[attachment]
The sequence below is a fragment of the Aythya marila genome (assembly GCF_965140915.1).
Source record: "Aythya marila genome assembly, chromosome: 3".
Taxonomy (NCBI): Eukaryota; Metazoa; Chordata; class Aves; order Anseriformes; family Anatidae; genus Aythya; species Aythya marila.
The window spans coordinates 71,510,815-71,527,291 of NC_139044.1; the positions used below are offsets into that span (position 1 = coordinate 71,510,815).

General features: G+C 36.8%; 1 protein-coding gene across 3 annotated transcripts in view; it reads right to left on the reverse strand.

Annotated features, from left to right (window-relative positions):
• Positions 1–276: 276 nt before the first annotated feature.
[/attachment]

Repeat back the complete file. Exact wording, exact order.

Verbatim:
The sequence below is a fragment of the Aythya marila genome (assembly GCF_965140915.1).
Source record: "Aythya marila genome assembly, chromosome: 3".
Taxonomy (NCBI): Eukaryota; Metazoa; Chordata; class Aves; order Anseriformes; family Anatidae; genus Aythya; species Aythya marila.
The window spans coordinates 71,510,815-71,527,291 of NC_139044.1; the positions used below are offsets into that span (position 1 = coordinate 71,510,815).

General features: G+C 36.8%; 1 protein-coding gene across 3 annotated transcripts in view; it reads right to left on the reverse strand.

Annotated features, from left to right (window-relative positions):
• Positions 1–276: 276 nt before the first annotated feature.